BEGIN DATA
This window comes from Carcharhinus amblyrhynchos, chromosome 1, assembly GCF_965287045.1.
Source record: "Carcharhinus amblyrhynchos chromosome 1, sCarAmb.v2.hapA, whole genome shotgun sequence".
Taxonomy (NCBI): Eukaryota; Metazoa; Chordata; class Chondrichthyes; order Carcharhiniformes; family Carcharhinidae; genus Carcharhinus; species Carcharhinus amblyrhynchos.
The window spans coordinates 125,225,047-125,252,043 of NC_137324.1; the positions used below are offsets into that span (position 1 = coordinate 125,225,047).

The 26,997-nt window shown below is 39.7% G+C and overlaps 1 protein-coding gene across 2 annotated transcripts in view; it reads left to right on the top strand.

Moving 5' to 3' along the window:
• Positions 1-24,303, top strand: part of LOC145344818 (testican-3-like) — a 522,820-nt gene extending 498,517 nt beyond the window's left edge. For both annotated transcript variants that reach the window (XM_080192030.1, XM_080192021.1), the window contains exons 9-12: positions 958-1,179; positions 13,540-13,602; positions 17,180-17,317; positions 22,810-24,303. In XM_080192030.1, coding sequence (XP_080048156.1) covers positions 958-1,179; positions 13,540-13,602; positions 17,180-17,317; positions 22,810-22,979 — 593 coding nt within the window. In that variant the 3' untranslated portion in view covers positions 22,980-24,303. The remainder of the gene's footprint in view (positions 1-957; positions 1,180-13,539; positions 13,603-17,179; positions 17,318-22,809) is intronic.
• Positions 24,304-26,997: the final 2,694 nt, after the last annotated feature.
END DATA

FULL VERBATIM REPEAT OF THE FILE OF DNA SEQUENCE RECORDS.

This window comes from Carcharhinus amblyrhynchos, chromosome 1, assembly GCF_965287045.1.
Source record: "Carcharhinus amblyrhynchos chromosome 1, sCarAmb.v2.hapA, whole genome shotgun sequence".
Taxonomy (NCBI): Eukaryota; Metazoa; Chordata; class Chondrichthyes; order Carcharhiniformes; family Carcharhinidae; genus Carcharhinus; species Carcharhinus amblyrhynchos.
The window spans coordinates 125,225,047-125,252,043 of NC_137324.1; the positions used below are offsets into that span (position 1 = coordinate 125,225,047).

The 26,997-nt window shown below is 39.7% G+C and overlaps 1 protein-coding gene across 2 annotated transcripts in view; it reads left to right on the top strand.

Moving 5' to 3' along the window:
• Positions 1-24,303, top strand: part of LOC145344818 (testican-3-like) — a 522,820-nt gene extending 498,517 nt beyond the window's left edge. For both annotated transcript variants that reach the window (XM_080192030.1, XM_080192021.1), the window contains exons 9-12: positions 958-1,179; positions 13,540-13,602; positions 17,180-17,317; positions 22,810-24,303. In XM_080192030.1, coding sequence (XP_080048156.1) covers positions 958-1,179; positions 13,540-13,602; positions 17,180-17,317; positions 22,810-22,979 — 593 coding nt within the window. In that variant the 3' untranslated portion in view covers positions 22,980-24,303. The remainder of the gene's footprint in view (positions 1-957; positions 1,180-13,539; positions 13,603-17,179; positions 17,318-22,809) is intronic.
• Positions 24,304-26,997: the final 2,694 nt, after the last annotated feature.